01/17/2013 01:46 pm ET Updated Mar 19, 2013

At Last, Real Bipartisan Leadership on Gun Control -- Governor Cuomo Takes the Lead

I am thrilled that New York has taken the lead on new gun control legislation. Importantly, the NY SAFE Act received bipartisan support. It was passed and signed in the second day of the 2013 legislative session with a significant majority in both the House and the Senate. Governor Cuomo signed the bill just one month and one day after the Sandy Hook Elementary School mass murders.

In signing it, Governor Cuomo said " I am proud to be part of this government, not just because New York has the first bill, but because New York has the best bill." Let's take a look at just how good it is.

The NY SAFE Act bans the sale of assault weapons. According to Elisabeth Fosslien's charts on Business Insider, 68 percent of guns used in mass murders are assault or semi-assault weapons. Yet, only seven states have bans on assault weapons: California, New York, Massachusetts, New Jersey, Connecticut, Maryland and Hawaii. We need more governors and state legislatures to bring these bans into law.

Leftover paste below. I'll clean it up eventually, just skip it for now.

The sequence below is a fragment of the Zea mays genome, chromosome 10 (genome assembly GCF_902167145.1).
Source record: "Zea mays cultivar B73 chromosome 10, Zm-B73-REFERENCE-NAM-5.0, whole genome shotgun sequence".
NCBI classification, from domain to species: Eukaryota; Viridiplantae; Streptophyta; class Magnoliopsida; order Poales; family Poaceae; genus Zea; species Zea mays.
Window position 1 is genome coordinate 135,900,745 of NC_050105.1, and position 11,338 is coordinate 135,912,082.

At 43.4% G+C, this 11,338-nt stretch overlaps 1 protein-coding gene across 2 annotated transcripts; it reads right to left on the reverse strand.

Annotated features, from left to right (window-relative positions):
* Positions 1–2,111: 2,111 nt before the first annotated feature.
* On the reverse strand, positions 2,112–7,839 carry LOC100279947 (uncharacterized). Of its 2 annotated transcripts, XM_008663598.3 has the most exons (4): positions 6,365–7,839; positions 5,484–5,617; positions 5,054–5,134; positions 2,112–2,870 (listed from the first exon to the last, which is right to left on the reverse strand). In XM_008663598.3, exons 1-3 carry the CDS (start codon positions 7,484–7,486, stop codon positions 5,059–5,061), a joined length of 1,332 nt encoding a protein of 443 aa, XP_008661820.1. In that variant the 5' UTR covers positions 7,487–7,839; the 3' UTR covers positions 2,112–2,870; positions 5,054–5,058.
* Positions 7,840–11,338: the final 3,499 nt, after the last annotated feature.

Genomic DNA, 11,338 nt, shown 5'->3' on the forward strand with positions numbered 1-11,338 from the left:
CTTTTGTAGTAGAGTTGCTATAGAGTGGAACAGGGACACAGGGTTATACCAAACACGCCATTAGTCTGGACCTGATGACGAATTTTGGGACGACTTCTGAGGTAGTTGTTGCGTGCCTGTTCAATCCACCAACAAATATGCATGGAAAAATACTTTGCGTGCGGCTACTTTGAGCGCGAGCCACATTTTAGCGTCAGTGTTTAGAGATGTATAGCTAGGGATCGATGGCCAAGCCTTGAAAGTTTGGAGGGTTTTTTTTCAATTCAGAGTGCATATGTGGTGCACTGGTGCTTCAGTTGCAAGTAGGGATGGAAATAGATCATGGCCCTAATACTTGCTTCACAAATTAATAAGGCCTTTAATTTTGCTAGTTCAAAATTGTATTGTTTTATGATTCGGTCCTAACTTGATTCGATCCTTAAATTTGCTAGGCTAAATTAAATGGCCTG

The NY SAFE Act requires mental health professionals to report to local mental health officials when they believe a patient is likely to engage in behavior dangerous to themselves or to others. In a recent public study conducted by Gallup and referenced in Elisabeth Fosslien's gun charts, increasing government spending on mental health was cited by 78 percent of respondents as likely to decrease mass shooting. This provision is a step in the right direction.

The NY SAFE Act bans any magazine that can hold more than seven rounds, and tracks all sales of ammunition in real time. In recent years, mass shootings have been executed primarily with weapons capable of firing up to 100 shots without reloading. This reduction in magazine capacity is essential for the safety of citizens, and the reduction of the number of people who can be slaughtered at any one time.

The NY SAFE Act ensures that private sales of guns are subject to background checks in real time. Forty percent of guns sold in the U.S. are sold through private sales, which makes the current gun control laws on a national basis no more effective than trying to retain water in a sieve.

There are many other provisions of the law, but what I think is important is that New York is demonstrating the will to take on the issue of public safety. It is no longer acceptable simply to weep in sympathy with the families of the slain. It is our civic duty to protect our citizens, while still protecting the right of gun owners to own and enjoy their guns for sport and self- protection.

I say it's time the states act with common sense and put similar bans in place. We are a nation of 50 states, and we are only as protected as the weakest among us. The sooner we come to that realization, the safer our country will be.